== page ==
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Nature: Chapter Eight

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by Ralph Waldo Emerson 1803 – 1882 Prospects In inquiries respecting the laws of the world and the frame of things, the highest reason is always the truest. That which seems faintly possible — it is so refined, is often faint and dim because it is deepest seated in the mind among … Read More

Nature: Chapter Seven

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by Ralph Waldo Emerson 1803 – 1882 Spirit It is essential to a true theory of nature and of man, that it should contain somewhat progressive. Uses that are exhausted or that may be, and facts that end in the statement, cannot be all that is true of this brave lodging wherein … Read More

Nature: Chapter Six

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by Ralph Waldo Emerson 1803 – 1882 Idealism Thus is the unspeakable but intelligible and practicable meaning of the world conveyed to man, the immortal pupil, in every object of sense. To this one end of Discipline, all parts of nature conspire. A noble doubt perpetually suggests itself, whether this end be … Read More

Nature: Chapter Five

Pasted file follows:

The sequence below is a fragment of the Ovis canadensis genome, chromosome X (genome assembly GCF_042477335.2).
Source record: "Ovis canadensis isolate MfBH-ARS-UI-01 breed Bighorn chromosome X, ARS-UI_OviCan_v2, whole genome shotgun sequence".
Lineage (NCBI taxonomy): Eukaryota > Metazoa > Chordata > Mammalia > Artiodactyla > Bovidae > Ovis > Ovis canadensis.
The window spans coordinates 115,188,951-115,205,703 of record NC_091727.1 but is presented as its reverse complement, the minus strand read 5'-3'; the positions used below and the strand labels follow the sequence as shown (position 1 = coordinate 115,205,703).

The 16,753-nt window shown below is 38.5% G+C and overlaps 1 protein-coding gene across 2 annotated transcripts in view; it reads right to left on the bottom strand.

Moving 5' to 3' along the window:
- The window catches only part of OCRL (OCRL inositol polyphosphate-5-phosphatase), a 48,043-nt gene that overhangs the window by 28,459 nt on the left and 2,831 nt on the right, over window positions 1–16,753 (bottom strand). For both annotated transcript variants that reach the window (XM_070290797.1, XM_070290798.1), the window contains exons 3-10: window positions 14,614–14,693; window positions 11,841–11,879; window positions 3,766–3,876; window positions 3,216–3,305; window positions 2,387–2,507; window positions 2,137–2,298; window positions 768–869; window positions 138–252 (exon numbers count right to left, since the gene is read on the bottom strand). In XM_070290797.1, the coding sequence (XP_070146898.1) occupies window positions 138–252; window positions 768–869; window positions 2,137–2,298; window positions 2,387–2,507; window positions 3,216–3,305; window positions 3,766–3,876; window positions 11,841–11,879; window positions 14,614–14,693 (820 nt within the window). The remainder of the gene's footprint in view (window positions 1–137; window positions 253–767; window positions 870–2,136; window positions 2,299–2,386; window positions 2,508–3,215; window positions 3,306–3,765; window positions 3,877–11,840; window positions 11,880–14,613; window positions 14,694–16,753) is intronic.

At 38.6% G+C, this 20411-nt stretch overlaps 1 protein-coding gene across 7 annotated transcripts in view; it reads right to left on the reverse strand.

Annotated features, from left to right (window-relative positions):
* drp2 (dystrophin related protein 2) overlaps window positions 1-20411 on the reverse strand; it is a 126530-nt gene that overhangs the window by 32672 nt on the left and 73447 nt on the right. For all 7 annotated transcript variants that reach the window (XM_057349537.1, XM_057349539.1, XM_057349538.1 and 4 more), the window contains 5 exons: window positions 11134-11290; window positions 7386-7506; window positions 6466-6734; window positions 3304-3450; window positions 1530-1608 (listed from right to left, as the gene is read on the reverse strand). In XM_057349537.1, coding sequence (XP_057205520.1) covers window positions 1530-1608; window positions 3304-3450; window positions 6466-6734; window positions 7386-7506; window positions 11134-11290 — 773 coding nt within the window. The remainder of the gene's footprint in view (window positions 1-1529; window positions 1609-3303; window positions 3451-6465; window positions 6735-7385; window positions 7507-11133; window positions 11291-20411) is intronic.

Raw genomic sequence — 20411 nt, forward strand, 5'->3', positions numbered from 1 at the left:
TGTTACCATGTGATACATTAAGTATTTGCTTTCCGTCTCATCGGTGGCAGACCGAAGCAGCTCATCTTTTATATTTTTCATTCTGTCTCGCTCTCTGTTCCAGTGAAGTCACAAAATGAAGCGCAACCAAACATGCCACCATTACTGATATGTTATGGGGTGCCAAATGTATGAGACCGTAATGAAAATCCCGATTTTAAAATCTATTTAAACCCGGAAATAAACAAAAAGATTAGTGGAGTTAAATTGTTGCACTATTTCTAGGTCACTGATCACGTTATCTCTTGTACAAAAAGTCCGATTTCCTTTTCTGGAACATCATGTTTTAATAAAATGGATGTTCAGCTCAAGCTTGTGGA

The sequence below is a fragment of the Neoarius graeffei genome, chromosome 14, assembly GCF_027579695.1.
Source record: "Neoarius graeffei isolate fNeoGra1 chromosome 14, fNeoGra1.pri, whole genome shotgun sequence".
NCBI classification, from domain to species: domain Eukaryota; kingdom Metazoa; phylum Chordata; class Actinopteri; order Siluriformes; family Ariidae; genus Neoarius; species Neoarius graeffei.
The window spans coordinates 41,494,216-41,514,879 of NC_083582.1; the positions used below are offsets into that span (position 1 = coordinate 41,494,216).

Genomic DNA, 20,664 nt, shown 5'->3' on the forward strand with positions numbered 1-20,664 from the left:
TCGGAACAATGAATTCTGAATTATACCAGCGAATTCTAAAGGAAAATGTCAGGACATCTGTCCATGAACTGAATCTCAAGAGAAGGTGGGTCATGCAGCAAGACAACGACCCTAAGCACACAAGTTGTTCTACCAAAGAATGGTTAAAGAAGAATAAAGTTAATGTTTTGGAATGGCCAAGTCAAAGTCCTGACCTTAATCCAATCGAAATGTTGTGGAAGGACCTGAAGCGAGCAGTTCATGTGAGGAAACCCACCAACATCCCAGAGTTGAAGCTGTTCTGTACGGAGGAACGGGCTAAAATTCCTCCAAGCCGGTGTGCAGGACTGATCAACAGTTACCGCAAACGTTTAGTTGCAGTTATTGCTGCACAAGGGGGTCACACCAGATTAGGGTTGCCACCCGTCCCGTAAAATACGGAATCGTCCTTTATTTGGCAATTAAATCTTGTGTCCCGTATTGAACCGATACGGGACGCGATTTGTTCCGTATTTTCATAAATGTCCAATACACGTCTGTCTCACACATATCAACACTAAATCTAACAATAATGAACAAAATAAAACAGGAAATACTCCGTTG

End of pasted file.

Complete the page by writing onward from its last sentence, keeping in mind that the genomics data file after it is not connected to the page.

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by Ralph Waldo Emerson 1803 – 1882 Discipline In view of the significance of nature, we arrive at once at a new This use of the world includes the preceding uses, as parts of itself. Space, time, society, labor, climate, food, locomotion, the animals, the mechanical forces, give us sincerest lessons, day … Read More

Nature: Chapter Four

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by Ralph Waldo Emerson 1803 – 1882 Language Language is a third use which Nature subserves to man. Nature is the vehicle, and threefold degree. 1. Words are signs of natural facts. 2. Particular natural facts are symbols of particular spiritual facts. 3. Nature is the symbol of spirit.

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